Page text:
Mayflower AldenMayflower Alden pours a clear hay-yellow with a solid white head. The scent is a huge hit of New World hops dominated by citrus and tropical fruit. The beer is very hop forward, notes of grapefruit, mango, orange and pine. The beer is solidly bitter, more of a West Coast style DIPA, but it doesn’t overwhelm the palate. There is enough malt to add notable balance, touches of cracker and whole grain bread. Alden is very clean and incredibly easy to drink for a DIPA with 8% ABV. The finish is crisp with some lingering hop flavor and late bitter bite. This beer is outstanding, I am really glad they brought it back and hope that it becomes a rotational release as part of the Cooper’s Series. Hoppy Boston score: 4.75/5.

Previous Mayflower Reviews:

Mayflower Standish, Mayflower Daily RationMayflower SquantoMayflower PorterMayflower Scotch AleMayflower Spring Hop, Mayflower Oatmeal Stout

Trillium Scaled Up

I wish I could drink each beer 3-4 times from different batches before I reviewed it. I suppose I could, but it would mean writing far fewer articles. Every so often I try a beer and something about it tastes “off” to me, it can be actual off flavors in the beer (oxidation, contamination, etc.), that the beer was too old (or occasionally too young), or just something off with my palate at the time when I sampled the beer. Yes, even seasoned and respected beer writers have off-days (which means hacks like me have them all the time). If there is something wrong with the beer I am usually hesitant to write it up until I try it again, nothing would feel worse than trashing a beer in writing and then enjoying it on a second try. I guarantee this happens with the crowd-sourced beer reviews, especially when people are tasting a ton of beers at a festival and logging in each sample on Untappd or a similar site. How can you properly evaluate something by trying a 3 oz. pour in the middle of a festival?

I recently visited the new Trillium Brewery in Canton and picked up a case of different bottles including a couple bottles of Scaled Up, their new DIPA celebrating the increased capacity that comes with opening the new brewery. I bought two bottles, and tried one almost immediately. The first beer was OK overall, but there was one hop flavor that was aggressive and astringent on my palate (for the record my wife tasted it too). It wasn’t strong enough to ruin the beer, but it didn’t seem right so I hesitated writing about the beer until I could try the second bottle. I waited a couple weeks for the second sample, and that aggressive flavor was gone, the rest of the hop flavors and aromas remained in tact and the beer was very good. I am not sure if the beer was young and something needed to mellow out, or if it was a combination of the hop flavor with something we ate for dinner, but I am glad we had the second bottle to enjoy. Trillium Scaled Up is brewed with Galaxy, Mosaic, Nelson Sauvin and Columbus hops and is available for growler fills and in 750 mL bottles on a rotating basis.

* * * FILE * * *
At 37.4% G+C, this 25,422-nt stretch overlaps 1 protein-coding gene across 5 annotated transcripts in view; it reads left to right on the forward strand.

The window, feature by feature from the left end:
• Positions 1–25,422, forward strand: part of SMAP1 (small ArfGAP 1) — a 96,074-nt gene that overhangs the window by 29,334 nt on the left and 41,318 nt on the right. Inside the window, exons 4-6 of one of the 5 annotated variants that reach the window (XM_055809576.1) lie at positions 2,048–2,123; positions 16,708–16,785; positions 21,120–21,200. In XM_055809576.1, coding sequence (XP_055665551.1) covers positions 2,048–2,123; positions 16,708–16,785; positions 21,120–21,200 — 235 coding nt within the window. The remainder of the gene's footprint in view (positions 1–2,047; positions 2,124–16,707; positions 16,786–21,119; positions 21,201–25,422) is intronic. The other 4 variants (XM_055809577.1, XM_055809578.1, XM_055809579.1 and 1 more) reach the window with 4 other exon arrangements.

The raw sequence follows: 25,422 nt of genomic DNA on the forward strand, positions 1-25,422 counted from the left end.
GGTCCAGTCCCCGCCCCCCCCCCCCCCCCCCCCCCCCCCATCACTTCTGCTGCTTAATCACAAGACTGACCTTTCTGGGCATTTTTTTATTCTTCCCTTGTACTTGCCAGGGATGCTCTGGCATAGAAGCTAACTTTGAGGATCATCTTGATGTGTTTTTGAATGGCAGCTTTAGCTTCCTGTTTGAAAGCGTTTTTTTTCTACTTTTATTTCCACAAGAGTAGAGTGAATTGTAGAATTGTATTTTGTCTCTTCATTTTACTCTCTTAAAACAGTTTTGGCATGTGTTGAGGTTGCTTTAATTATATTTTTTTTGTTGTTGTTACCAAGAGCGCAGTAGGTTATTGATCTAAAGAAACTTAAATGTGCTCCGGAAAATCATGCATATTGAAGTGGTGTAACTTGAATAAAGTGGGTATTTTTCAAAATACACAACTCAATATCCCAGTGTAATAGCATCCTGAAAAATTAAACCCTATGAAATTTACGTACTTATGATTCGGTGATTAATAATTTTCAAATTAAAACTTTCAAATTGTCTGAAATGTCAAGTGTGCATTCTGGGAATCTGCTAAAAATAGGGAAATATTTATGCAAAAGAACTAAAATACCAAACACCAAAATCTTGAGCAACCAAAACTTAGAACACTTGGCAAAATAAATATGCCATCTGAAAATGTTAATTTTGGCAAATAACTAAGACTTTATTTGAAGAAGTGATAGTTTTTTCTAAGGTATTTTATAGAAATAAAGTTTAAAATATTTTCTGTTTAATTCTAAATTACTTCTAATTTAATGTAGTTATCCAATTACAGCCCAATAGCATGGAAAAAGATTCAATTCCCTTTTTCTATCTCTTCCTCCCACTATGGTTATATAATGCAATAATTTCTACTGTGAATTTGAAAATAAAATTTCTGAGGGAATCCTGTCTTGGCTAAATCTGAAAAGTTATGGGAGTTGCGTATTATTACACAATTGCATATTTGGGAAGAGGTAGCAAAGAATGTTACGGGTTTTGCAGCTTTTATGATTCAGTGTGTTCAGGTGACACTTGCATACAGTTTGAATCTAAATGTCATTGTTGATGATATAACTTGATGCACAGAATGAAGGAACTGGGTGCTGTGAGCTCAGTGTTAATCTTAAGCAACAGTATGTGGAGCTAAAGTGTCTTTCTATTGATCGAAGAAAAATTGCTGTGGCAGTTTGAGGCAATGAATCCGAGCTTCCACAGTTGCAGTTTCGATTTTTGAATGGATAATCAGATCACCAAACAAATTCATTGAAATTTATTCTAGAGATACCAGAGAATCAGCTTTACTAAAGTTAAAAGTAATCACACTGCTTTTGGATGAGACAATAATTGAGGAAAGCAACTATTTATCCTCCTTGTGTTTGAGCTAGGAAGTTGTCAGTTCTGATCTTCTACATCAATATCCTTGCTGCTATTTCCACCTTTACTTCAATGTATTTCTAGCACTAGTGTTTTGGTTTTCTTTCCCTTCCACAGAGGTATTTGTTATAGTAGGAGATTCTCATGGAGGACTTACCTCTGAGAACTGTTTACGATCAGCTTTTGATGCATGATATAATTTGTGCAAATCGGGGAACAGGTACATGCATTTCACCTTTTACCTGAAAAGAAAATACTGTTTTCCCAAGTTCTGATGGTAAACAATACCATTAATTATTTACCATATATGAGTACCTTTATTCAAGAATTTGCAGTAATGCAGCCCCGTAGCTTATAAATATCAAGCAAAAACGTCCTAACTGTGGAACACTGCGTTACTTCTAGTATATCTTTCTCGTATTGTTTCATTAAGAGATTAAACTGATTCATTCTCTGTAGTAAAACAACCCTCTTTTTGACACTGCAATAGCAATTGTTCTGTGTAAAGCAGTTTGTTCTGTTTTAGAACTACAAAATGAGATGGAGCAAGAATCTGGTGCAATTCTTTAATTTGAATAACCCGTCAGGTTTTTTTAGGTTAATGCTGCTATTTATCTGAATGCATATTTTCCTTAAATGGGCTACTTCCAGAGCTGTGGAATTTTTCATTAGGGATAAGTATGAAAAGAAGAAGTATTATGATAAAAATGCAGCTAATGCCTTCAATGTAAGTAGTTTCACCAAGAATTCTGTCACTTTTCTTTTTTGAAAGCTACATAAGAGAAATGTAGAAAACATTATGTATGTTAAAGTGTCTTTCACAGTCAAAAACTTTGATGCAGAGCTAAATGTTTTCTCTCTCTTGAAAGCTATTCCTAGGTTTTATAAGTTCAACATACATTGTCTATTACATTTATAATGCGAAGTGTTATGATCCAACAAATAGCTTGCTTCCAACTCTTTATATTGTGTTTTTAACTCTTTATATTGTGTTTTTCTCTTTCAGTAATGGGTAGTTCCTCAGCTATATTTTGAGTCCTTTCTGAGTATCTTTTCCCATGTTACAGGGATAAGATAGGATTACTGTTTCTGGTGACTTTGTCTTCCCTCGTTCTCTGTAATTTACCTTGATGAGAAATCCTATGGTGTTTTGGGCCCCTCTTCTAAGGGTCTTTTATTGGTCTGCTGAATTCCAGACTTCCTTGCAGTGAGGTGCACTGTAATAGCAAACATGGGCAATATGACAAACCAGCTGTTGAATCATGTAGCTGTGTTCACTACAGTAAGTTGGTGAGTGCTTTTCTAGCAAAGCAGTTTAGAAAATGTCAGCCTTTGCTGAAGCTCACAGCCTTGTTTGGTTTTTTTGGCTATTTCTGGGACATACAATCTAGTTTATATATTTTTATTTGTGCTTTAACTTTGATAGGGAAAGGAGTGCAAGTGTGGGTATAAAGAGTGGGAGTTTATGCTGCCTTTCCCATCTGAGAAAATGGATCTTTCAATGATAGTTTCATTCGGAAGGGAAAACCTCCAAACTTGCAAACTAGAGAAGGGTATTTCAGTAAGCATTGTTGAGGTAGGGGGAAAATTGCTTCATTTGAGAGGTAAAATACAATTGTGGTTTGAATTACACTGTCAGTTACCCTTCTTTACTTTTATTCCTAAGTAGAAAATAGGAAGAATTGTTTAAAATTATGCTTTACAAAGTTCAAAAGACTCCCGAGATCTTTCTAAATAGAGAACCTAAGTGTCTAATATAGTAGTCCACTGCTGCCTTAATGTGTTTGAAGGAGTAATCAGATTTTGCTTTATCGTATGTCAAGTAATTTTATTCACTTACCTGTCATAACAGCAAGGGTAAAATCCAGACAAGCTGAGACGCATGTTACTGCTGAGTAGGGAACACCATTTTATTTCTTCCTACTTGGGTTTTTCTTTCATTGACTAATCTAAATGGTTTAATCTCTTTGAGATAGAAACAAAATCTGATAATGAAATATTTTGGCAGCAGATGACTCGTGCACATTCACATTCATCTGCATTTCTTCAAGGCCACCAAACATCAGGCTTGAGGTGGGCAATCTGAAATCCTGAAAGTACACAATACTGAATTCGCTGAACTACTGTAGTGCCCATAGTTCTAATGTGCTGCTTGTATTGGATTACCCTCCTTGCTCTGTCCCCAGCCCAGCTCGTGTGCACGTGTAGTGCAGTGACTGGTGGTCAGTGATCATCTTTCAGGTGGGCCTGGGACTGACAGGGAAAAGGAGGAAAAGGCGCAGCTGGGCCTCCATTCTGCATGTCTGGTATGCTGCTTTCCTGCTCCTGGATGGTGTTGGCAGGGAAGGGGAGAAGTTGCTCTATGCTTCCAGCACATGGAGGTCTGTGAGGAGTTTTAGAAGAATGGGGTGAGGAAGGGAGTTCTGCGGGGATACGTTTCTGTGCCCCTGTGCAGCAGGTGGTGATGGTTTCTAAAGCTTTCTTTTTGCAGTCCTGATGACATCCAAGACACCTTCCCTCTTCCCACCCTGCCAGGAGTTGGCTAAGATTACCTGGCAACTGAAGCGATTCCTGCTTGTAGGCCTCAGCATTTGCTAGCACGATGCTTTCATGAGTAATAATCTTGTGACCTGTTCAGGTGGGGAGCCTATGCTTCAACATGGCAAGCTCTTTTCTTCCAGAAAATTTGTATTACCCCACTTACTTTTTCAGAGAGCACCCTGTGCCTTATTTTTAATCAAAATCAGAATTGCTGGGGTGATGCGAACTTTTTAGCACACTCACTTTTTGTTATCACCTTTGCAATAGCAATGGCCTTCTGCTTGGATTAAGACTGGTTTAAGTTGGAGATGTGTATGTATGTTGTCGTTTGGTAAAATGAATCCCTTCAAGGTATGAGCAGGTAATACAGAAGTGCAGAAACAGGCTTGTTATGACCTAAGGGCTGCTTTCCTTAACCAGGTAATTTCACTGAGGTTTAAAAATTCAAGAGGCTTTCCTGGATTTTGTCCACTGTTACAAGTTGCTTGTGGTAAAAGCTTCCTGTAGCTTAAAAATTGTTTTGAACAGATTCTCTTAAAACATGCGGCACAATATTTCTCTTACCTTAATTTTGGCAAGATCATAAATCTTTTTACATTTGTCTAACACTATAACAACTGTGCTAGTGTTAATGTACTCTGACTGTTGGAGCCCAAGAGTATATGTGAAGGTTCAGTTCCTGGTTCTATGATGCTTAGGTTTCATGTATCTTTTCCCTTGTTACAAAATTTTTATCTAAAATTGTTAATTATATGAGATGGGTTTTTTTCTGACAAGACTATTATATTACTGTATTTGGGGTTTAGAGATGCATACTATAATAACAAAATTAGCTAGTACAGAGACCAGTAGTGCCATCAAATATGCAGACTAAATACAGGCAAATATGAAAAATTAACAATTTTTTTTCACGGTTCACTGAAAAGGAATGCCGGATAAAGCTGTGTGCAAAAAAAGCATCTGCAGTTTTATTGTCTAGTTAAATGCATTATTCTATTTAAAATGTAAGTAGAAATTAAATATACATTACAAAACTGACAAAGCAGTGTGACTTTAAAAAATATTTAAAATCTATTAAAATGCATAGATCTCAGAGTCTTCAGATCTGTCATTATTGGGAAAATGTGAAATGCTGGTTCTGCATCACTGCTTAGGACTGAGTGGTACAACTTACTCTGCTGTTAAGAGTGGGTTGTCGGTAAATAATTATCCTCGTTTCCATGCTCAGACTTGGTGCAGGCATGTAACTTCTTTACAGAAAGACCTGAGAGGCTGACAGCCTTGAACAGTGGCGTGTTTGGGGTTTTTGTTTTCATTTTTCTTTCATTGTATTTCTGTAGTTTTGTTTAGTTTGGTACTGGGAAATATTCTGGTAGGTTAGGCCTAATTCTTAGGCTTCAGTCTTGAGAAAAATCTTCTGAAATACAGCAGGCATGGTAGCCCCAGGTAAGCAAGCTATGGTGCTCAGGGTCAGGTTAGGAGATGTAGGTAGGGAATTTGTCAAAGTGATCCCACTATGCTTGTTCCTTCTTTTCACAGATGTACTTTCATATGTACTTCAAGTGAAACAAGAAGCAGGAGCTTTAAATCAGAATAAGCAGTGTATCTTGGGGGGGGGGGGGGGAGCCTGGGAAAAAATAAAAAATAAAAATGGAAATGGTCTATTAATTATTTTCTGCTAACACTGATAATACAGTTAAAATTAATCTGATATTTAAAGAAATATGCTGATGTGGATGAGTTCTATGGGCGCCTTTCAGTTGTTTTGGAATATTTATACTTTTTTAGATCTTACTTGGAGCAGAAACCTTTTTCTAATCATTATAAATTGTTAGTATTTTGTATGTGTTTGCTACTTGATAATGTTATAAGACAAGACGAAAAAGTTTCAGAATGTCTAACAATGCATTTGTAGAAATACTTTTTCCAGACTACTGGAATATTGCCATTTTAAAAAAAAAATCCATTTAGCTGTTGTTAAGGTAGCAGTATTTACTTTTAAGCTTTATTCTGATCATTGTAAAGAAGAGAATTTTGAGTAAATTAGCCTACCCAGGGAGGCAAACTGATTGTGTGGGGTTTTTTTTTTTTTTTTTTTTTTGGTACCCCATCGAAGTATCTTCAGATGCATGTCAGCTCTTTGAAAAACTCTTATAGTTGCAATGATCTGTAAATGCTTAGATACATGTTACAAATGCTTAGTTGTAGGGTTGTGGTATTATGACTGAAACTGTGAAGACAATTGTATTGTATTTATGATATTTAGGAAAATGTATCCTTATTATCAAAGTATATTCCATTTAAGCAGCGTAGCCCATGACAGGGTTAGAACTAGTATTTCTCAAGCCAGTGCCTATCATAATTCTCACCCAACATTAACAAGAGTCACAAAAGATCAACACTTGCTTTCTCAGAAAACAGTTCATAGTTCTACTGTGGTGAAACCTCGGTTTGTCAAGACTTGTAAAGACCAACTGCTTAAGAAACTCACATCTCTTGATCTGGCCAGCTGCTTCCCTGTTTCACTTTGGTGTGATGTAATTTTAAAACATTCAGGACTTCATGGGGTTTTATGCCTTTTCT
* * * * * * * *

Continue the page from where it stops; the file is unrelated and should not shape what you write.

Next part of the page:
Trillium Scaled UpTrillium Scaled Up pours a clear bright orange with a mild white head. The scent is a big hit of hops, predominantly tropical and citrus fruit aromas. The taste is very hop forward, notes of grapefruit, stone fruit, apricot and tangerine along with a soft bitterness. Some malts round out the flavor, touches of toast, honey and a little boozy sweetness. The beer is medium bodied and goes down very easy for 8% ABV. The finish is crisp and clean with some residual hop flavor. Scaled Up fits perfectly in the stable of good to great IPAs that have made Trillium so popular that they needed to increase production and build a second brewery. I am really glad I grabbed a second bottle. Hoppy Boston score: 4.25/5.

Previous Trillium Reviews:

Trillium Launch Beer, Trillium PM DawnBREWERY OVERVIEW, Trillium Sinister Kid, Trillium Congress St. IPATrillium Farmhouse AleTrillium Wakerobin Rye